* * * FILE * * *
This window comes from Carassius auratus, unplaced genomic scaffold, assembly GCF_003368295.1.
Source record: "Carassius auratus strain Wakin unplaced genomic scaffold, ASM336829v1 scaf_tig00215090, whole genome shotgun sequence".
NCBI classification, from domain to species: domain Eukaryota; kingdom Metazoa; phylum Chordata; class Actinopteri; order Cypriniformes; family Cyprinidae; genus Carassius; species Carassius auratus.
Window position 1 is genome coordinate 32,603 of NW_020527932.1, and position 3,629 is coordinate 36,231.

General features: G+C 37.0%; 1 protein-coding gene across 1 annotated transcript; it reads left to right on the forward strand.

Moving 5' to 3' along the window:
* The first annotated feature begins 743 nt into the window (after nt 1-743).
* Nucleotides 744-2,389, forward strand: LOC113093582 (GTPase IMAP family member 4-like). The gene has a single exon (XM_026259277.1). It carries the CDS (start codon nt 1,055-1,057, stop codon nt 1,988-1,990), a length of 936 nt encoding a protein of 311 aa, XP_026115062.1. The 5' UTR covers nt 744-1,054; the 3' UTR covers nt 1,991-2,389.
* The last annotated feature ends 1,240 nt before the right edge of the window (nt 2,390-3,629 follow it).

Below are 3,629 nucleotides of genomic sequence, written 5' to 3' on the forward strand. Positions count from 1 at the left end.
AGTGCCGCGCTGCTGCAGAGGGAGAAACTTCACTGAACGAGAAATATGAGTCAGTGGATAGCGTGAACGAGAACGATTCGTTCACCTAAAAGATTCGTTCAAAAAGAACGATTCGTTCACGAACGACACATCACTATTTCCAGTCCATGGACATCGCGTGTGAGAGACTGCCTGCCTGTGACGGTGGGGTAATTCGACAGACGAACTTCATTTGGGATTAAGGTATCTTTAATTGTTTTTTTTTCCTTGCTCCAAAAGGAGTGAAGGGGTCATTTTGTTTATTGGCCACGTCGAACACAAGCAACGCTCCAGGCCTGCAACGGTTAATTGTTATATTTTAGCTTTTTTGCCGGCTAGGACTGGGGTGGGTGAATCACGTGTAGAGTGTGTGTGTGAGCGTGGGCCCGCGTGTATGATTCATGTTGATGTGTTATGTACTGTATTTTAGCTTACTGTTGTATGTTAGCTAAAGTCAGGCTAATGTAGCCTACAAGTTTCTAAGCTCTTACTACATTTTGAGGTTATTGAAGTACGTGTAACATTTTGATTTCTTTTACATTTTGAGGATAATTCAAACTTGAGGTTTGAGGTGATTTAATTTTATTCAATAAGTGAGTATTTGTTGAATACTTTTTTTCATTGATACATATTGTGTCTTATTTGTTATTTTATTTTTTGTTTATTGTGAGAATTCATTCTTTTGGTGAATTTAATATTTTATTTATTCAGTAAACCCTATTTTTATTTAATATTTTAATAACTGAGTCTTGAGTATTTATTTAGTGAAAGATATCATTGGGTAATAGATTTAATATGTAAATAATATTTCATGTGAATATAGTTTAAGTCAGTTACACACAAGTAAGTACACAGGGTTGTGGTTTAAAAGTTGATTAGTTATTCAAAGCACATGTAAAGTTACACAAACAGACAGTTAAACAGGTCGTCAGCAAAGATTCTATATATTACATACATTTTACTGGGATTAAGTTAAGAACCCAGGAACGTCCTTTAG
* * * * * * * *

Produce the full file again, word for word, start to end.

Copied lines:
This window comes from Carassius auratus, unplaced genomic scaffold, assembly GCF_003368295.1.
Source record: "Carassius auratus strain Wakin unplaced genomic scaffold, ASM336829v1 scaf_tig00215090, whole genome shotgun sequence".
NCBI classification, from domain to species: domain Eukaryota; kingdom Metazoa; phylum Chordata; class Actinopteri; order Cypriniformes; family Cyprinidae; genus Carassius; species Carassius auratus.
Window position 1 is genome coordinate 32,603 of NW_020527932.1, and position 3,629 is coordinate 36,231.

General features: G+C 37.0%; 1 protein-coding gene across 1 annotated transcript; it reads left to right on the forward strand.

Moving 5' to 3' along the window:
* The first annotated feature begins 743 nt into the window (after nt 1-743).
* Nucleotides 744-2,389, forward strand: LOC113093582 (GTPase IMAP family member 4-like). The gene has a single exon (XM_026259277.1). It carries the CDS (start codon nt 1,055-1,057, stop codon nt 1,988-1,990), a length of 936 nt encoding a protein of 311 aa, XP_026115062.1. The 5' UTR covers nt 744-1,054; the 3' UTR covers nt 1,991-2,389.
* The last annotated feature ends 1,240 nt before the right edge of the window (nt 2,390-3,629 follow it).

Below are 3,629 nucleotides of genomic sequence, written 5' to 3' on the forward strand. Positions count from 1 at the left end.
AGTGCCGCGCTGCTGCAGAGGGAGAAACTTCACTGAACGAGAAATATGAGTCAGTGGATAGCGTGAACGAGAACGATTCGTTCACCTAAAAGATTCGTTCAAAAAGAACGATTCGTTCACGAACGACACATCACTATTTCCAGTCCATGGACATCGCGTGTGAGAGACTGCCTGCCTGTGACGGTGGGGTAATTCGACAGACGAACTTCATTTGGGATTAAGGTATCTTTAATTGTTTTTTTTTCCTTGCTCCAAAAGGAGTGAAGGGGTCATTTTGTTTATTGGCCACGTCGAACACAAGCAACGCTCCAGGCCTGCAACGGTTAATTGTTATATTTTAGCTTTTTTGCCGGCTAGGACTGGGGTGGGTGAATCACGTGTAGAGTGTGTGTGTGAGCGTGGGCCCGCGTGTATGATTCATGTTGATGTGTTATGTACTGTATTTTAGCTTACTGTTGTATGTTAGCTAAAGTCAGGCTAATGTAGCCTACAAGTTTCTAAGCTCTTACTACATTTTGAGGTTATTGAAGTACGTGTAACATTTTGATTTCTTTTACATTTTGAGGATAATTCAAACTTGAGGTTTGAGGTGATTTAATTTTATTCAATAAGTGAGTATTTGTTGAATACTTTTTTTCATTGATACATATTGTGTCTTATTTGTTATTTTATTTTTTGTTTATTGTGAGAATTCATTCTTTTGGTGAATTTAATATTTTATTTATTCAGTAAACCCTATTTTTATTTAATATTTTAATAACTGAGTCTTGAGTATTTATTTAGTGAAAGATATCATTGGGTAATAGATTTAATATGTAAATAATATTTCATGTGAATATAGTTTAAGTCAGTTACACACAAGTAAGTACACAGGGTTGTGGTTTAAAAGTTGATTAGTTATTCAAAGCACATGTAAAGTTACACAAACAGACAGTTAAACAGGTCGTCAGCAAAGATTCTATATATTACATACATTTTACTGGGATTAAGTTAAGAACCCAGGAACGTCCTTTAG